I'm an asset manager at Hebba Alternative Investments with a focus on real assets. In my articles I like to focus on events that affect the macro environment for assets (especially gold and silver), and also introduce readers to different metrics that I believe are under-utilized when assessing investments.
On a more personal note, I'm a firm believer that there can be honesty, morality, and integrity in finance (though its rare) and i'd like to believe that I stick to those principles. Thus I never "pump and dump" stocks, I always list the securities we own, and I take it very seriously when I recommend a company - I do not want to see any investors/readers lose money because of my recommendations.
I'm not always right with recommendations, but investors and readers can know that I always tell the truth (there is no deception) and I eat my own cooking as recommendations are either always owned OR the reason I dont own them is given (usually related to restrictions on stocks I can buy).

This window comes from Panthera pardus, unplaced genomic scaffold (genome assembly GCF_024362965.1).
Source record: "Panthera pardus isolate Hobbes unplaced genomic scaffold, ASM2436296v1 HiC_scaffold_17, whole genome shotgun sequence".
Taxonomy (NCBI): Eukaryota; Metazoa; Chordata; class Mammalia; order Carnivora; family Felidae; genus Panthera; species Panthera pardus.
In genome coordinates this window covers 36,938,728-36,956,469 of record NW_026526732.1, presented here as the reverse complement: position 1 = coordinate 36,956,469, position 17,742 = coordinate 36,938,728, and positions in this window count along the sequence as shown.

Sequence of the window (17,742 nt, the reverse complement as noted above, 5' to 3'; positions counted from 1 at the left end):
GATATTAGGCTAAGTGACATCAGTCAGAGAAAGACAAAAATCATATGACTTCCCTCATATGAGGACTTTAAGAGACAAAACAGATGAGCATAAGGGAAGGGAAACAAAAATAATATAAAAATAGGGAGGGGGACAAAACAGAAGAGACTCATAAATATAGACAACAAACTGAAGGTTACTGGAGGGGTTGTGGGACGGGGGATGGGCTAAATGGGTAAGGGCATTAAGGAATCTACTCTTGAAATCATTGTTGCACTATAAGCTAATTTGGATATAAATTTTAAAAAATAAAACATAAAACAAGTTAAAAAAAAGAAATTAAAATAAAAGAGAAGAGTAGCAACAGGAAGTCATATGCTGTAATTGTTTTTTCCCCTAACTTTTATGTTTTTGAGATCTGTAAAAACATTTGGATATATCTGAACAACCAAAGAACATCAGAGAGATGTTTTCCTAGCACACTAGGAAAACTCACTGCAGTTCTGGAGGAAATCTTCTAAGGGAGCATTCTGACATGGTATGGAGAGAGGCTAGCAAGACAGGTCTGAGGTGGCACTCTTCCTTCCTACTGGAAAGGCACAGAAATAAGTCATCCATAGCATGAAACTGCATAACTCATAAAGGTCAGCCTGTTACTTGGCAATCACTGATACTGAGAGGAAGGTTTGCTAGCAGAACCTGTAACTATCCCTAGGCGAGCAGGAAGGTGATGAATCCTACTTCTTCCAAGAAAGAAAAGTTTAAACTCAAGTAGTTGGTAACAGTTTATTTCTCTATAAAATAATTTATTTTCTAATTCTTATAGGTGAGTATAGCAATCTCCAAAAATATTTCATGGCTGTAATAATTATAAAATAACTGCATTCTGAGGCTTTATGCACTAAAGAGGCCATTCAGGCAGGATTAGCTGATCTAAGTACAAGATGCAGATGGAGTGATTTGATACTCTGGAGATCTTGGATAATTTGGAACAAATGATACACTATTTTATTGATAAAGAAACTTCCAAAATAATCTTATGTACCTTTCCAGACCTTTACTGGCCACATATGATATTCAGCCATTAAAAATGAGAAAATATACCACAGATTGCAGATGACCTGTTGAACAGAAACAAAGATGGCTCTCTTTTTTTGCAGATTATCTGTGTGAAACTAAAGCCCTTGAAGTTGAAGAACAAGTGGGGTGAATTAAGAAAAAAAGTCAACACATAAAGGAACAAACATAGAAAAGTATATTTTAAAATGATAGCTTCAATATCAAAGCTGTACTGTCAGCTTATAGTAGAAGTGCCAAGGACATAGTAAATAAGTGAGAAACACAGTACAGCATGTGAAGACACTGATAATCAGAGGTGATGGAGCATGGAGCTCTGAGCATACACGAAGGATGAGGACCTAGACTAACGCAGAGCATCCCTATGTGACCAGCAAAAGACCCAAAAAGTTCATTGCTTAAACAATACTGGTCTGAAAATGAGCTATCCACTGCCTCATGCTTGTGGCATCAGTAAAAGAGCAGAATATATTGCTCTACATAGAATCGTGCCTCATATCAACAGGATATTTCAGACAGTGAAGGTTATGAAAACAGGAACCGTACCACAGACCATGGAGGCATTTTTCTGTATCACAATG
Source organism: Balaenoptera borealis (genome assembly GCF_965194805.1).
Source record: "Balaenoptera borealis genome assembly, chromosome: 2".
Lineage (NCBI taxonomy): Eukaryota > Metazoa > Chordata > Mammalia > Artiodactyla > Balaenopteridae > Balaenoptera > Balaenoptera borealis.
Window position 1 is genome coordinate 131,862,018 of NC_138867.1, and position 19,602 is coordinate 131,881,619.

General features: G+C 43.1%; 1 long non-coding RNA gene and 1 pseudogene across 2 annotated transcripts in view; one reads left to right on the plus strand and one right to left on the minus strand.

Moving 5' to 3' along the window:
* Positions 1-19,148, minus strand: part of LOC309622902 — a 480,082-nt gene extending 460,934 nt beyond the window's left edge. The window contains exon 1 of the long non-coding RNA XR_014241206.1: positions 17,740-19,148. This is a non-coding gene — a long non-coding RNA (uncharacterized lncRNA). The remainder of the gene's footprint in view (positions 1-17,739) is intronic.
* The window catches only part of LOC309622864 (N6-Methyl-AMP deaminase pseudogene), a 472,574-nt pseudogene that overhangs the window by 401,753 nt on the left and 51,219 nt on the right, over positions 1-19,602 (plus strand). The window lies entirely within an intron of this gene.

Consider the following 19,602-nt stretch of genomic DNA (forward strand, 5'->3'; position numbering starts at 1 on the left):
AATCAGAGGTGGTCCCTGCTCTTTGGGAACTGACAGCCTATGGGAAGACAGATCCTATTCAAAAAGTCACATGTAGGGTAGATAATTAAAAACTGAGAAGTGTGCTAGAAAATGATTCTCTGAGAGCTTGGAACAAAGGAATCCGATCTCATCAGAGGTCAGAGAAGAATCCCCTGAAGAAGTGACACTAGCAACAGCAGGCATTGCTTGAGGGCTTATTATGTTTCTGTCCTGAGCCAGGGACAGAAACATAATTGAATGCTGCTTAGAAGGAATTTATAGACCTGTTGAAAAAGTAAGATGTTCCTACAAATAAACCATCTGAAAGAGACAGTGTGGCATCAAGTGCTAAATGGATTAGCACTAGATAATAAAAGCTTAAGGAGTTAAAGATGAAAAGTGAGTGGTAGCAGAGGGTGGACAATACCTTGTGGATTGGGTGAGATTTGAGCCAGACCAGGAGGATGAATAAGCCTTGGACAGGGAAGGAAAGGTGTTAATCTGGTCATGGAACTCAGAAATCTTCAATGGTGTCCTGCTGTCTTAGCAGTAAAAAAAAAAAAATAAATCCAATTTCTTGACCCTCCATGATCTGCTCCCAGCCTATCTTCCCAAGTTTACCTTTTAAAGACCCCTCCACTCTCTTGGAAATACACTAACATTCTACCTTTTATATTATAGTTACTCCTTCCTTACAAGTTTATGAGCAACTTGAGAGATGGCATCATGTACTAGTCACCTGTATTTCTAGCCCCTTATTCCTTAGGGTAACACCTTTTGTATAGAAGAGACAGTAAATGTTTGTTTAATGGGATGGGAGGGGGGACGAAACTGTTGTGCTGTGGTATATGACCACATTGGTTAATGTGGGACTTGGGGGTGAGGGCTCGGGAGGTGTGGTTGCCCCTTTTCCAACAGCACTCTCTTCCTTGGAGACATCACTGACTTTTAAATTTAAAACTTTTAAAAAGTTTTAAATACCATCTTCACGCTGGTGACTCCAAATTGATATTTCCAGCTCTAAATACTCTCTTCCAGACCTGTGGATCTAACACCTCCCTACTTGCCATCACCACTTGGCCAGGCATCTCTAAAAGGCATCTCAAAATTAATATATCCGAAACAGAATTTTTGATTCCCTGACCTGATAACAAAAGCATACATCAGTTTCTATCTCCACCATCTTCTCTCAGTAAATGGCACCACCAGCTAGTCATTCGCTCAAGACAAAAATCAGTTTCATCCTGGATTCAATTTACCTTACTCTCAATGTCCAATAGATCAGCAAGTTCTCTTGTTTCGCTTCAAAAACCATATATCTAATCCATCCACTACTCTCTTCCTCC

Advising people in financial matters is a serious issue and integrity is much more important than money to me, but I do believe both can co-exist. You live with money, but after your death you only have your morality and integrity and thus i've made my choice between the two. A bit philosophical for a bio, but I dont think there's a better way to give investors my background than that.
We offer investors a free weekly email list detailing gold, silver, and general economic markets which you can sign up for at: http://www.communitysynergy.com/subscribe/hebbainvestments_subscribe.html
Robert Hauver, MBA, is a Registered Investment Advisor Representative. He publishes The Double Dividend Stock Alert, a monthly investment newsletter that features the best dividend stocks and option selling strategies for income investors.
TipRanks rates DoubleDividendStocks in the Top 25 of all financial bloggers.
The https://www.DoubleDividendStocks.com website also features High Dividend Stocks By Sector Tables, and Covered Calls & Cash Secured Puts Tables, a Dividend Stocks blog, and a a Stock Market News & Data page. 845-225-4094